BANGUI, Central African Republic – Simplice Lenguy told his wife to leave him behind as people fled when fighting broke out in Central African Republic’s capital.
“I said, ‘Take the children. You go to the camp. I am handicapped. I can’t flee like the others. If something happens to me, at least my family will be safe,'” Lenguy, who is disabled from polio, recounted in an interview with a news agency. His wife refused and forced him to come with her, even when he lost consciousness because of the pain.
For years Central African Republic has seen widespread violence that has displaced more than 500,000 people. This week at least 100 people were killed in fighting in the town of Bria. Those with disabilities are a “forgotten people within a forgotten crisis” at high risk during attacks and forced displacement, facing neglect in an ongoing humanitarian crisis, according to Lewis Mudge, a researcher with Human Rights Watch, which released a report this week on their challenges.
The country has faced deadly violence since 2013, when predominantly Muslim Seleka rebels seized power in the capital, Bangui. Mostly Christian anti-Balaka militias fought back, resulting in thousands of people killed and hundreds of thousands displaced.
It is not known how many of the displaced are people with disabilities, but Human Rights Watch said conditions at camps are not conducive for them. Some have trouble getting food during distributions, while others have challenges using showers and toilets that lack ramps.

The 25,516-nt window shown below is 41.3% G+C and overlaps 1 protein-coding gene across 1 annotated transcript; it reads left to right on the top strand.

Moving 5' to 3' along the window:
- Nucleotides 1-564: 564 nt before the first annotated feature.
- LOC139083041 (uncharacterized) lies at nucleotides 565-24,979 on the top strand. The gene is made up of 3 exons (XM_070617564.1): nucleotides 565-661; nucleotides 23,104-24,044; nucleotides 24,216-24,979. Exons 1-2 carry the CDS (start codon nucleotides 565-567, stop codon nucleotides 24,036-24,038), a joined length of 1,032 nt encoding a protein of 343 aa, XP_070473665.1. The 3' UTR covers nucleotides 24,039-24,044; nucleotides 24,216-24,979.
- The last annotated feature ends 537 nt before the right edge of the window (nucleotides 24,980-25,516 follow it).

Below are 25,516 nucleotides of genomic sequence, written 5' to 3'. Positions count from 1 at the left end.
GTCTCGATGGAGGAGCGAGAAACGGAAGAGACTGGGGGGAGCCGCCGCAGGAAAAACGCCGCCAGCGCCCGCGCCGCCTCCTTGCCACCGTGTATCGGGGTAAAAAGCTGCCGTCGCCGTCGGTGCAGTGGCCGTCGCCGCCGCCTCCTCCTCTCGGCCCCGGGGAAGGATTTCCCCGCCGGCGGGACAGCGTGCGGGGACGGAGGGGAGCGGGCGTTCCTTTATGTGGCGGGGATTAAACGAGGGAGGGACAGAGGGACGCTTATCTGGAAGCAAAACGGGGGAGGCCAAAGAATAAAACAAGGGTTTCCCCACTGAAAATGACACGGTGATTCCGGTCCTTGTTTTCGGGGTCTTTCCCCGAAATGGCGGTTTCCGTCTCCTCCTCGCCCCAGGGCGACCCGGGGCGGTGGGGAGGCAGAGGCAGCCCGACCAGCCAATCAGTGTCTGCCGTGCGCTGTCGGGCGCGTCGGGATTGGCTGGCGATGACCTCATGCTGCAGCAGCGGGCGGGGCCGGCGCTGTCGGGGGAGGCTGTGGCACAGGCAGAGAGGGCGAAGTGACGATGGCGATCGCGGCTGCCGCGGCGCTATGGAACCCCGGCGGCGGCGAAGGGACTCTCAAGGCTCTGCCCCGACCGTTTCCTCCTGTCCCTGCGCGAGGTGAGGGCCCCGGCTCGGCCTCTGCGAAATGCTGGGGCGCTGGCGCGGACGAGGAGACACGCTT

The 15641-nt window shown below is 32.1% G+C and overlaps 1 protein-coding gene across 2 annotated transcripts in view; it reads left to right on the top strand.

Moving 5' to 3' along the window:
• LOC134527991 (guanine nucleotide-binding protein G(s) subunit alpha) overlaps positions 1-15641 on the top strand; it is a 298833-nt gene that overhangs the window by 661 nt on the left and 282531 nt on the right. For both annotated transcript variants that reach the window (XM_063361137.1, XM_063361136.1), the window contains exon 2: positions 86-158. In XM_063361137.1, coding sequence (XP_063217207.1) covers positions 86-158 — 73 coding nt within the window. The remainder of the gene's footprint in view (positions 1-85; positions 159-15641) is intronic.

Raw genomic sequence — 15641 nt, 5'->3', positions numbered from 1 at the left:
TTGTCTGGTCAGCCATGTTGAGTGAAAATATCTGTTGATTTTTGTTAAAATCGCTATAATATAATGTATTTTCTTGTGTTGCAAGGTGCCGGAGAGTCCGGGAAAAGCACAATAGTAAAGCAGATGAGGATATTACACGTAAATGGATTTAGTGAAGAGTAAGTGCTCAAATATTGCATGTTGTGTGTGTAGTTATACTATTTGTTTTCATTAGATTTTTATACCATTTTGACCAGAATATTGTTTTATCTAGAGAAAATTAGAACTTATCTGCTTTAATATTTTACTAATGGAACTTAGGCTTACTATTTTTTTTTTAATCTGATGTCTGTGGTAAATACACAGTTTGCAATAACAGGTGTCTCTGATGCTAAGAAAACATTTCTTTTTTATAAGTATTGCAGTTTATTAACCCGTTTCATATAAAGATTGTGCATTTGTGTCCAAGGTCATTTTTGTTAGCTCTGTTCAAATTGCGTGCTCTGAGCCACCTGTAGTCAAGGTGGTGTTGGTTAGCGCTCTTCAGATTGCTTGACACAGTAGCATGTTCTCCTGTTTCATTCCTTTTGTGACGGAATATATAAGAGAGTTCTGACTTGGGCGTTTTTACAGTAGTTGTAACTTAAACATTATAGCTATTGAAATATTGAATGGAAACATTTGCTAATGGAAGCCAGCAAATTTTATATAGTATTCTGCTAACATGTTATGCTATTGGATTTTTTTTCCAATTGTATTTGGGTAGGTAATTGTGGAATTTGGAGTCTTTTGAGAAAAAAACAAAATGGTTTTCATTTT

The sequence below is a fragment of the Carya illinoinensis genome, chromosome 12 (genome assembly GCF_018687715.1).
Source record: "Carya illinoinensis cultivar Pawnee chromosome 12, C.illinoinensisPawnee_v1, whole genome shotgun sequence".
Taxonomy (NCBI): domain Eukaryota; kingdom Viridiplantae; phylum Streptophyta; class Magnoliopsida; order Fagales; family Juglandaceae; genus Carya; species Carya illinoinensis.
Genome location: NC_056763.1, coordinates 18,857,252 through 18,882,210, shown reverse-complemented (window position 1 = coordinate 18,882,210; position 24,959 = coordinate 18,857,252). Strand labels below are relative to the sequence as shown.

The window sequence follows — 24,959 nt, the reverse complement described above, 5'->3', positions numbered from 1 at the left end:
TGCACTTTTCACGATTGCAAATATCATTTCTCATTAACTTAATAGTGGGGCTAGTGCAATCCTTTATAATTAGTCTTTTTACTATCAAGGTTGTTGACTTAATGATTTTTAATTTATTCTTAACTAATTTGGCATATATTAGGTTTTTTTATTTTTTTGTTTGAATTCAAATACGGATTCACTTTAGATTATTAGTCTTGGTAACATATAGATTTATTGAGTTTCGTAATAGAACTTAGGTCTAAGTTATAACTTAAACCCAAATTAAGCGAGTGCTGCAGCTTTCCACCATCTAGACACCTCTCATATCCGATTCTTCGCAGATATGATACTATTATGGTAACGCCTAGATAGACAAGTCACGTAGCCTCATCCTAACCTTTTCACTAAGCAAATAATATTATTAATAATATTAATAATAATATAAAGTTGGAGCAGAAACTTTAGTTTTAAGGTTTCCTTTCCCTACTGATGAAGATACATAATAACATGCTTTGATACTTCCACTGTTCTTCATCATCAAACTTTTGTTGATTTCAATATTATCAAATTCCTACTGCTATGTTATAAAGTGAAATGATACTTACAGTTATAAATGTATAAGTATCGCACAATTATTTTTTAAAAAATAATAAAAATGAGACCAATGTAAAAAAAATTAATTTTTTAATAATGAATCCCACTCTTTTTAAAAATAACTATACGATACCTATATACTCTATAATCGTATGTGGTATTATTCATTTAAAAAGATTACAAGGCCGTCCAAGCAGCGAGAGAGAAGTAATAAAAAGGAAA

The new report said one man with a physical disability was killed in November 2014 while trying to crawl away from attacking Seleka fighters in the town of Bolo. And when anti-Balaka forces attacked the village of Ngbima the same month, they killed 28 civilians, including a 25-year-old woman with a bad foot who could not move quickly. She was burned alive inside her home, said the report.
With half of Central Africa Republic’s population in need of humanitarian assistance, Mudge said people with disabilities do not get the “protection and assistance they desperately need.”
Human Rights Watch called on the U.N. peacekeeping mission and other U.N. agencies to monitor and report abuses against people with disabilities and commit resources to improving humanitarian aid.
In 2015, the U.N. Security Council’s mandate for the peacekeeping mission expressed “serious concern about the dire situation of persons with disabilities in the CAR including abandonment, violence and lack of access to basic services.” However, when the mandate was renewed by the U.N. Security Council in 2016, no language on people with disabilities was included.
The human rights chief for the U.N. peacekeeping mission had “no statement” on why the language wasn’t included. However, Musa Yerro Gassama said the U.N. continues to work on the issue with aid groups.
Central African Republic’s government doesn’t have the capacity to support people with disabilities, Mudge said. And U.N. officials say humanitarian funding for the country is only at 28 percent.
Once Lenguy recovered from his journey to the camp for those displaced in Bangui, he started organizing others with disabilities into a group to demand more aid. They seek support to replace lost canes and tricycles, rebuild homes and provide vocational assistance.
Despite the challenges, the 40-year-old Lenguy said he’s “very optimistic.” He said he wants people with disabilities to have a role in the government and play a role in their country’s future.
“We, people with disabilities, are ready to help the country to develop,” he said.